Students were surveyed during the initial set-up of the program and 46% of students said they did not have someone to provide useful advice for post-graduation planning. The M.B.A. mentors meet regularly to provide mentorship to the Springdale High students, many of whom would be the first in their family to go to college. Mejia said, “Having the resources and someone in your life that can encourage you to reach your dreams is not guaranteed for every single person in their youth.” By providing mentorship on a wide array of topics, including resume building, interview tips, applying for colleges and for scholarships and general life advice, the mentors can become an important first contact and resource for first-generation and at-risk students.

“No matter the direction or journey the students decide is best for them, the M.B.A. mentors are encouraged to help motivate them to seek opportunities tailored to them in higher education,” Mejia said.

Chancellor Steinmetz, a first-generation college graduate, shares this sentiment: “We think student success begins before students ever step foot on campus. We are finding new ways to increase engagement, reduce financial need, and keep in closer contact with students who may need support.” Steinmetz encouraged the Springdale students to utilize the mentors as a success resource and to take advantage of the opportunity with a call to action: “Start taking the steps you need to be successful. Take them now.”

During the opening remarks of the kickoff event, Mejia said the Walton MBA Mentorship Program was designed to make a difference: “No matter what circumstances and obstacles you face, I strongly believe that every single one of you need and would want someone to say ‘Hey, I believe in you.’”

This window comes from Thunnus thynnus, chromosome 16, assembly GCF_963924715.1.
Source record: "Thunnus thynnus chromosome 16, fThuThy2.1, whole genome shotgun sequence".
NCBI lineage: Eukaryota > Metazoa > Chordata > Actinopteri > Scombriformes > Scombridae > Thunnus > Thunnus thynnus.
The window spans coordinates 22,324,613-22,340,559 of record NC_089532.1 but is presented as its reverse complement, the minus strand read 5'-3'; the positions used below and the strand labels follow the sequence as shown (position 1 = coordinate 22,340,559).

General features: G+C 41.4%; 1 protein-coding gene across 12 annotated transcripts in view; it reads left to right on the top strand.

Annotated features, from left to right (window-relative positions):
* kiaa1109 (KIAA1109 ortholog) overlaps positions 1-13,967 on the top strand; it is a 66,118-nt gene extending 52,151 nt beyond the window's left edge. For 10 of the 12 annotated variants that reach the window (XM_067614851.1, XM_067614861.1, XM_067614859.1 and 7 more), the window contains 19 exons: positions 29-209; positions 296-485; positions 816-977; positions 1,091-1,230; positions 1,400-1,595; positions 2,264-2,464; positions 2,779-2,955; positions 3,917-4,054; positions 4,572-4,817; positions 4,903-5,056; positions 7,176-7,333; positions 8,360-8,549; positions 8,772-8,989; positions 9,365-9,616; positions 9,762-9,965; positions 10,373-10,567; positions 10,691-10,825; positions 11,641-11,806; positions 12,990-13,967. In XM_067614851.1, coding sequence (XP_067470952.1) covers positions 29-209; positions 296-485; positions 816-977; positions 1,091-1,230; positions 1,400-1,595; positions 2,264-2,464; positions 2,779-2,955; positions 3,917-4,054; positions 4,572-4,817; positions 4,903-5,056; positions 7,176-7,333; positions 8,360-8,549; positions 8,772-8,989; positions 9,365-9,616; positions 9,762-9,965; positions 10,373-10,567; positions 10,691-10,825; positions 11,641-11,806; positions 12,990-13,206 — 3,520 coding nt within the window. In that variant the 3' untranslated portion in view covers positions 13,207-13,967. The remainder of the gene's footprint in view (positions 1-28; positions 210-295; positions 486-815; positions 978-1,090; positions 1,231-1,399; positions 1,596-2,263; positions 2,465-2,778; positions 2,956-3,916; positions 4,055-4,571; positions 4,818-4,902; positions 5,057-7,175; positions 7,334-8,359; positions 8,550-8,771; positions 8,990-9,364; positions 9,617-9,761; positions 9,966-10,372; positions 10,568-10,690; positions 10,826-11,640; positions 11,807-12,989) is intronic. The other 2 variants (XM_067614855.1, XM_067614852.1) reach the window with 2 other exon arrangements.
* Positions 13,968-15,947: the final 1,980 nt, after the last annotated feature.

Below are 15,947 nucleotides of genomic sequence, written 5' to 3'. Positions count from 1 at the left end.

When asked what he hopes to gain from the program, Mejia said: “Fourteen M.B.A. students chose to make a difference. They chose to improve our community and they chose to do it in a truly impactful way. Through advice and guidance, we truly believe that we can make a difference in their lives and help them take a step in the right direction towards whatever it is that they want to do after they graduate from high school. Coming from someone who benefits from mentors, the thought that someone cared is always there and has helped guide me to ‘pay it forward’. I hope that the people who benefit from this program are moved to do the same.”

“We meet monthly to discuss different soft skills that are important for their future. We also try to encourage them and help them think long term.” – Ethan Washispack

“Each mentor is assigned 2-3 students that they are to invest in, guide and be an overall resource for their mentees. Our hope is to create a pathway for the students – to help students figure out their next steps after high school and to help put those steps in place to help them reach their goal.” – MaryJohn Richmond

“Many students just need someone to listen – to provide a judgement-free safe space.” – Lane Richmond

 

“We all want relationships that give us a vision of the future. We want someone to tell us, ‘That dream is awesome and attainable.’” – Sydney Wendfeldt

 

Photos provided by David Speer, Manny Mejia, Giang Dang Vu and Alexandra Goforth